1. just like to point out that the Renewable Energy Foundation is a front for the fossil fuel industry, check out the directors etc. and that modern wind turbines rarely have to shut down in high winds, they can withstand gusts approaching 90mph. Also the national grid can easily cope with wind variability, up to 20% of total generation on current estimates although this will increase as storage capacity increases.

  2. Personally, I have no objection to wind turbines in the right place and at the right time. The right place is well away from human habitation and important ecological and tourist areas and the right time is when our communities have the power to decide exactly where they go, whether they are needed at all and what happens to the revenue and the infrastructure to support them if we agree to have them.
    Wales produces enough energy for Wales already and these projects are primarily for the benefit of others. The developers take the subsidies, compensation for the units is poor for the community and where community benefit is “given” may even turn out to be as manipulated and useless as Objective One money.
    The example of the refusal of Western Power to bury the cables from Brechfa to preserve the tourist attraction of the area, the impotence of the County Councils and even the Welsh Government to control the situation, and the central control from Westminster clearly shows the naked exploitation involved.
    I doubt this will turn out to be the “easy money” promised to landowners in the glossy adverts in the Farming press.

    Cllr Sian Caiach
    Carmathenshire County Councillor for Hengoed.
    People First/ Gwerin Gyntaf

    • A few years back local opposition succeeded in preventing the erection of overhead power lines from the power station at Llyn Brianne down the upper Tywi valley to Llandovery. The landscape was protected. I would have thought that, in the case of Brechfa, the some of the subsidies paid in the form of higher consumer prices for electricity could be diverted to pay for burying the cables. The landscape of the Cothi valley is just as precious as the upper Tywi valley.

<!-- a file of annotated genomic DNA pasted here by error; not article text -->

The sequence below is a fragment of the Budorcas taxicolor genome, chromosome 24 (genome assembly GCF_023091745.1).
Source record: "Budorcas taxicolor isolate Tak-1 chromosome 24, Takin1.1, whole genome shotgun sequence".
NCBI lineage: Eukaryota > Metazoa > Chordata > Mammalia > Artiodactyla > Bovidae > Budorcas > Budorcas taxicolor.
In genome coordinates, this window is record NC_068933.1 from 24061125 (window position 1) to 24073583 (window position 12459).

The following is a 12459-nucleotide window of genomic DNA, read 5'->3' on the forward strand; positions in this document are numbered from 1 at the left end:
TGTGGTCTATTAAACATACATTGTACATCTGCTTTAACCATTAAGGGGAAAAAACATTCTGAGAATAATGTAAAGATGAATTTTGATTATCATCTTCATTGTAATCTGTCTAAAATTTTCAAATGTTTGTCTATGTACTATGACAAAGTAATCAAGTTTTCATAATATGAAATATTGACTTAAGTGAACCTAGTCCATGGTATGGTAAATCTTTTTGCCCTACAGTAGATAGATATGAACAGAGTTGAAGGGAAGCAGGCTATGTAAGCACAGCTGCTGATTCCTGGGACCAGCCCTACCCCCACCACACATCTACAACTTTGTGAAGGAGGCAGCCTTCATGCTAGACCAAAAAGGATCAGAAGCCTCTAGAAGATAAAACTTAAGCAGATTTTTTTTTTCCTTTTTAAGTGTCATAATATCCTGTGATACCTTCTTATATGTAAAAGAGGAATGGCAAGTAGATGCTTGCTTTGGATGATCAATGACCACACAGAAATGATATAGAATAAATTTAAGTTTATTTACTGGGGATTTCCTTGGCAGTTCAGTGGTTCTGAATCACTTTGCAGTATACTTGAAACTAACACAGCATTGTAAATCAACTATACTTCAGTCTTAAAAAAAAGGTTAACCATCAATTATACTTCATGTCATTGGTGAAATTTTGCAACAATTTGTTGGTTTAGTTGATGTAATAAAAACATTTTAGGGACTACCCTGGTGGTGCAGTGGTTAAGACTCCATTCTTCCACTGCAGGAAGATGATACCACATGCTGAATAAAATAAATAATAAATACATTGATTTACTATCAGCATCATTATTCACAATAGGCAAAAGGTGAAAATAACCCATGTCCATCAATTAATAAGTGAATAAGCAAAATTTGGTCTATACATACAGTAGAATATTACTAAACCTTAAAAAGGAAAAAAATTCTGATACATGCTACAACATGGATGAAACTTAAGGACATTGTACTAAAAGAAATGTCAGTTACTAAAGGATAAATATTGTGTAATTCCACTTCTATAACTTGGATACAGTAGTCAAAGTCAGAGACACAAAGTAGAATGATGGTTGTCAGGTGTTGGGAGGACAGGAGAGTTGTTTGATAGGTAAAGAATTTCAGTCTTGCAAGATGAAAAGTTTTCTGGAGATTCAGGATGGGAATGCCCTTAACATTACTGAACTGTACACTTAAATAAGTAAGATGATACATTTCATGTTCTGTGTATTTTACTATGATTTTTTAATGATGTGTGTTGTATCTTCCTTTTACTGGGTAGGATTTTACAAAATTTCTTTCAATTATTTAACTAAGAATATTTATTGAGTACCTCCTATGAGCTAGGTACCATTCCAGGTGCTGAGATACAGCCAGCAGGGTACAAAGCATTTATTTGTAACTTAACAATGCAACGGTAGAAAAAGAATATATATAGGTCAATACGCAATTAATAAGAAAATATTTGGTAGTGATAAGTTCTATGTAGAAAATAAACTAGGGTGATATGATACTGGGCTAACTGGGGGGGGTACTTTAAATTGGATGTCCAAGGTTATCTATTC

• Emyr George on said:

        All the talk of burring power cables from wind farms ,Quoting “they burried the power lines from Llyn Briane” I do wish that some people if they don’t know facts actually googled, before they spurt ! Llyn Brianne produces up to 4.6MW of power,which is a lot! but the bigger wind turbines produce up to 3MW each..Multiply that by 10,20, 40 turbines and try to remember your basic science/physics school lessons .

        Watts = Volts X Amps. Even if the voltage was transformed up to 132,000 volts, the amprage would be astranomical, underground cables of that power would have to be water cooled, burried a long distance appart , what a mess on the landscape and disturbance ,compared to 3 cables in the air carried on a pair of wooden poles .Above all I have to admire the workers of Western power ,the way they can place electricity poles with nothing more than a mini digger,with out any mess,even when it’s damp.Do gooders thinking that they are looking after the enviroment? get your facts correct!